Sycamore roots on Kern River

(Above) California Sycamore roots on a Kern River bank.

Roots like rebar

(Above) Roots in the soil can act like rebar in concrete to add reinforcement and stability.

Shields and Gray (1992) excavated trees and shrubs growing on a sandy levee on the Sacramento River, near the Sacramento International Airport, in order to determine the rooting patterns of valley oak, elderberry, box-elder, and willow trees rooted into the levee. They excavated trenches around the trees and shrubs and carefully mapped and measured the lengths of all roots in the wall of the trench. Results revealed that most roots occupied the upper 20 cm (8 inches) of the levee. Old root channels in the levee were full of sand from the surrounding matrix. Although ground squirrels occupied the levee, there was no evidence of roots nor rodent burrows that extended through the levee. Roots present in the surface layers increased The Factor of Safety for these layers well above that for levee material without roots. (Factor of Safety = increase in force required to shear soil due to presence of roots)

Vegetation composed of several species and many individuals growing on a levee will saturate the upper layers of levee with a network of inter-connected roots. The importance of this is that the individuals will physically support each other from the shear stresses from high winds or high flows. Wind-toppling of trees usually happens to isolated individuals.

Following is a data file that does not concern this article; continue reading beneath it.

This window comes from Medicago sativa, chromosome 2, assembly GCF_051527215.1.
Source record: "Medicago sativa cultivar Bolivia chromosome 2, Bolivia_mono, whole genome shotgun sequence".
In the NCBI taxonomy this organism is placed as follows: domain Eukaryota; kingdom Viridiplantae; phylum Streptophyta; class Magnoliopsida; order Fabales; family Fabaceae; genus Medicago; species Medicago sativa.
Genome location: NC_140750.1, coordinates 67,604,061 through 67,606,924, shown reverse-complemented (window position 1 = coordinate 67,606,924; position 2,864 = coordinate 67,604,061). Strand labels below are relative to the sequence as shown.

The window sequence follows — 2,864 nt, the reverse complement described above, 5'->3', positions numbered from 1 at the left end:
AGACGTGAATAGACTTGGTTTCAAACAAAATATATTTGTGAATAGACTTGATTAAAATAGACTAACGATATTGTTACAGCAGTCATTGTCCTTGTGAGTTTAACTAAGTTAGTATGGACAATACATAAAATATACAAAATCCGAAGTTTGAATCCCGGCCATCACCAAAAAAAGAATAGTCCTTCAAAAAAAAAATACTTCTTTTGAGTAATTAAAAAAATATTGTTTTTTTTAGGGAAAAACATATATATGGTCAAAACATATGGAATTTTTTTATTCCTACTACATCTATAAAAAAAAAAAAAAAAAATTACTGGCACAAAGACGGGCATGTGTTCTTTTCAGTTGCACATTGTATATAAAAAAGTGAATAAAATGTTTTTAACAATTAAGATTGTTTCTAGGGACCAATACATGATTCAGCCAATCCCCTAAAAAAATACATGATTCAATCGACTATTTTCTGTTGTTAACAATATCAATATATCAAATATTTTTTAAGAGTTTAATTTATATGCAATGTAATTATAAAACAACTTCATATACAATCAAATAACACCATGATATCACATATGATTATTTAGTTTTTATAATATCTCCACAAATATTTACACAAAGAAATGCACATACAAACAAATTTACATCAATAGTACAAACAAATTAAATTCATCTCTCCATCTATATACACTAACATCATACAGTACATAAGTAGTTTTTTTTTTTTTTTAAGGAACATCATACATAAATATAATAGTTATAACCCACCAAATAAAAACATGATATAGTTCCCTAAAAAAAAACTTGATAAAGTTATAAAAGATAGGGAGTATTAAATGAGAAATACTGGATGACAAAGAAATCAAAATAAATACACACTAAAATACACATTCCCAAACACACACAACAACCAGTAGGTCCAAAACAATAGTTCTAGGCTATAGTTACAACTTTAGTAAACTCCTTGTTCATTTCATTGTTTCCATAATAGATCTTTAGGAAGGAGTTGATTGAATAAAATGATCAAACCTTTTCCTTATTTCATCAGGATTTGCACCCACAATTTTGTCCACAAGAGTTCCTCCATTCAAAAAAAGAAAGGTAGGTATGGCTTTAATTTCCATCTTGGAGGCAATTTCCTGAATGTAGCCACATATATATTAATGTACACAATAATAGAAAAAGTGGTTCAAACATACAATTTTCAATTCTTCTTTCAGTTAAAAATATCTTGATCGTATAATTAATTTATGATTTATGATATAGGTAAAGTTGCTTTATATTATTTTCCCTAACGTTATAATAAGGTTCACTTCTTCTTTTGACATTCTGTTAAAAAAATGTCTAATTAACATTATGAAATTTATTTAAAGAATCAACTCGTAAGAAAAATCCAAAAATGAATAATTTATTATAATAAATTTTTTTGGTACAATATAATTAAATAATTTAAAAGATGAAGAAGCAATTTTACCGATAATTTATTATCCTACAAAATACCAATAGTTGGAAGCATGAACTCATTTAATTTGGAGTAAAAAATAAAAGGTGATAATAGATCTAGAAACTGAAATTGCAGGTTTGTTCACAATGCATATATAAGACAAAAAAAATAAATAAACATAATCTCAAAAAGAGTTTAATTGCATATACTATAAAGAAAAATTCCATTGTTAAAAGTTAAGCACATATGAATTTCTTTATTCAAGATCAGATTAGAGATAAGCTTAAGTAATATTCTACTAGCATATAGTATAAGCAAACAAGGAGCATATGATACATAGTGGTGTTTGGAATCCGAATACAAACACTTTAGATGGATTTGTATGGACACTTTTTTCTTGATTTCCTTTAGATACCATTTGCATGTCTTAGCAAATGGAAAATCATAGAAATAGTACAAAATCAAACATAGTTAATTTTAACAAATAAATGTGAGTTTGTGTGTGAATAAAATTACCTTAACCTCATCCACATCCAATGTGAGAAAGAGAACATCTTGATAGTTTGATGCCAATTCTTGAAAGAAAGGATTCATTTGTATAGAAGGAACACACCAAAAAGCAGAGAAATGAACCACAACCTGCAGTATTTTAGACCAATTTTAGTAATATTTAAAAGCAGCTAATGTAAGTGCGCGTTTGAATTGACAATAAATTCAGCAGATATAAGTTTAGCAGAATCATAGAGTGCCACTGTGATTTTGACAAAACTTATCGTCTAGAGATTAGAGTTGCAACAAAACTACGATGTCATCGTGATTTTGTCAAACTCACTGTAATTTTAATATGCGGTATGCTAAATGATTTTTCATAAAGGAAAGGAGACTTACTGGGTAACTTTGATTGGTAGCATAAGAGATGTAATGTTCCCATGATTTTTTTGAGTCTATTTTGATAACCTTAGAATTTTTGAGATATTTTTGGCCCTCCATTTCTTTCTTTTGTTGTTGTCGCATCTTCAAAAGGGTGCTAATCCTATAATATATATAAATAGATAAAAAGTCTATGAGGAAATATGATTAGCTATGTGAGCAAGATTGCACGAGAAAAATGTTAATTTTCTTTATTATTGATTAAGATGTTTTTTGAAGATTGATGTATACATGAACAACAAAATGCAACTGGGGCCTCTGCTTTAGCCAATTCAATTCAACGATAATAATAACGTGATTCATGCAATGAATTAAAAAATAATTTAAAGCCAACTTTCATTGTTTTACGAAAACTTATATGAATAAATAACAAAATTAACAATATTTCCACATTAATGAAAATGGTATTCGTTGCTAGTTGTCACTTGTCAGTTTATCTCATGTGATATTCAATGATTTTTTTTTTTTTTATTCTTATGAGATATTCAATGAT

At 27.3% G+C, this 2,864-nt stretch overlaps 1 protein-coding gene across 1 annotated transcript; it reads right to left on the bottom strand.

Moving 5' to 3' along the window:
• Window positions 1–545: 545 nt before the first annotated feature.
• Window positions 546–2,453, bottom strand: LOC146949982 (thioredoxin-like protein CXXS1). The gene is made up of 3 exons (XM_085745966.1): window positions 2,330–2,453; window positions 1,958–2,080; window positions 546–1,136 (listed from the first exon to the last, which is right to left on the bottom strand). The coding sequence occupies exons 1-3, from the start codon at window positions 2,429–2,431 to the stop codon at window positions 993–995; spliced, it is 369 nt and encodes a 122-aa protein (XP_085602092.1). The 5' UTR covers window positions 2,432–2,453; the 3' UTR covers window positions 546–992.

Recently, researchers in Asia (Normaniza et al 2008) are studying the rooting characteristics and shear strength additions to slopes of four small tree species.

Vegetation Protecting the Surface of the Levee from Erosion

Waves breaking onto the side of a levee can erode the surface and eat into its’ structure if given sufficient time. Waves can be generated by three causes: 1. Wind during a high flow event when the floodway is full of water can generate one to two feet waves that can cause significant erosion on the face of the levee. If the waves continue for a long enough time severe damage and weakening of the levee can occur. 2. Stream flows over certain bed geomorphologies can generate waves on the surface of the water that can move to a levee and break onto it. 3. The wave-wake of boats can be a major problem on some of the frequently used water ways, as in the Delta.

Woody vegetation on or near the base of a levee can function to break the integrity of the wave energy, causing it to dissipate before reaching the levee. Recently, belts of vegetation are being designed into levee construction with the intention of protecting the levee from wind waves. When the floodway is full, it is a large open expanse of water that provides a long fetch for wind to generate waves many feet tall. Waves of this size will erode the sides of the levee quickly.